His words came slow to the sourdough and he raised himself with his hand.
"Those buzzards there flying 'round in the air were just about to land."
"Though it may seem strange on this barren range, here in this sweltering waste."
"I've been through some strife trying to keep my life and for buzzard I've acquired a taste!"

Verlin Pitt
This poem may not be reprinted or reposted without the author's written permission.


A Friend in Need 

Have you ever sat alone in an aspen grove when a soft breeze makes them shake.
Then as you gaze out across the way, trout are jumping in a nearby lake.
High up in the pine trees, a big bull elk makes his bugling sound.
That my friend is the primal place, where real freedom is found.
There are those who seek the solitude of crested mountain peaks.
Way up high in the clear, cool air, where the scent of pine just wreaks.
On the edge of a golden meadow beneath a big pine tree.
There's nowhere else on earth where a man can feel so free.
Those are my memories and I remember them all well,
But there are times they fade in this cold gray cell.
Sometimes, I sit and ponder the awful things I did,
But that was many years ago and I was just a kid.
Across the cell a cockroach crawls at a speedy pace.
I wish I'd have had him for last week's cockroach race.
I had a lot of choices and the ones I made were wrong.
Set my life to music and you'd have the world's saddest song.
High up in a corner is the biggest spider I've ever seen.
He's staring at me with all eight eyes and he sure looks mean.
I did some real bad things when I was out and free,
But I'm innocent of the crime that they convicted me.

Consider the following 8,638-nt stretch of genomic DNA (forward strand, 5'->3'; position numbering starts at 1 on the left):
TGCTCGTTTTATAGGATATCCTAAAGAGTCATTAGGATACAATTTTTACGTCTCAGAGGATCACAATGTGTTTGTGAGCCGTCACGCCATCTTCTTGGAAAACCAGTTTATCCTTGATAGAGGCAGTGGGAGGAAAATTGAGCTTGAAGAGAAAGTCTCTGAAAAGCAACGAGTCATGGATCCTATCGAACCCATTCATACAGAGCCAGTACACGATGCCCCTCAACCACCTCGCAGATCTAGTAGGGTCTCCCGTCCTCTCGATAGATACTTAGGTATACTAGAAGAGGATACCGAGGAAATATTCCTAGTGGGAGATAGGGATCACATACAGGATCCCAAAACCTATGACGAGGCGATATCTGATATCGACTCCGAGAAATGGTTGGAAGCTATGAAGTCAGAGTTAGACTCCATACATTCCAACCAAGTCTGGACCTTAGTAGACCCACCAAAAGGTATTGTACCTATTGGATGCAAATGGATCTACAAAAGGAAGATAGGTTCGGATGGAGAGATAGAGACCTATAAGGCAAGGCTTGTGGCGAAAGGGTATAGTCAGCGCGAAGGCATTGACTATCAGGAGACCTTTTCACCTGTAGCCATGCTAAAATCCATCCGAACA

That old spider's web caught a bluetail fly.
It just goes to show you that someday we all die.
I hate to think of dying inside these cold gray walls,
But it looks like this is where I'll be, when the master calls.
That big, old spider wrapped that fly up tight.
Some things go down easy, while others really fight.
Sometimes I have to wonder why I was ever born.
My whole darn life has been a great, big storm.
My cellmate is a killer and a man that people fear,
But he ain't such a bad sort, when he's thinking clear.
All day I sit and ponder the wasted years I've spent.
I lost the best dog I ever had and I haven't made a cent.
That big, old spider on the wall gets all his food for free,
And he can leave this musty cell and doesn't need a key.
I try not to think of that for it gets my temper hot,
And I might get up and smash the only friend I've got.

Verlin Pitt
This poem may not be reprinted or reposted without the author's written permission.


A Good Ride

I don't hold no titles and I've seldom took first place.
There were times I lagged behind and didn't keep the pace.
There were some who beat me, but they worked to take me out.
They knew they'd earned their title of that there was no doubt.

There are two things that are certain, there are taxes and you'll die.
But there's one more thing that's certain, you won't win unless you try.
A real champ keeps goin' even when the odds are slim.
He knows if he keeps tryin' the odds will favor him.

If you're goin' to run with the big dogs, there are times  you won't place.
But if you're goin' to be a winner you've got to run in the race.
Some folks give up tryin' and lose their will to win.
But when a champion loses, he gets up and tries again.

I've often heard it said, don't sit with your back to the door,
And they point to old Bill Hickock layin' there on the floor.
It's true you should use caution and call on your common sense.
But you won't win no race if you're ridin' on a fence.

When you think you're finished and all your strength is gone,
Reach way down inside yourself and keep on movin' on.
When the big scorekeeper comes to tally up the cost,
He'll write down how well you rode, not if you won or lost.

Verlin Pitt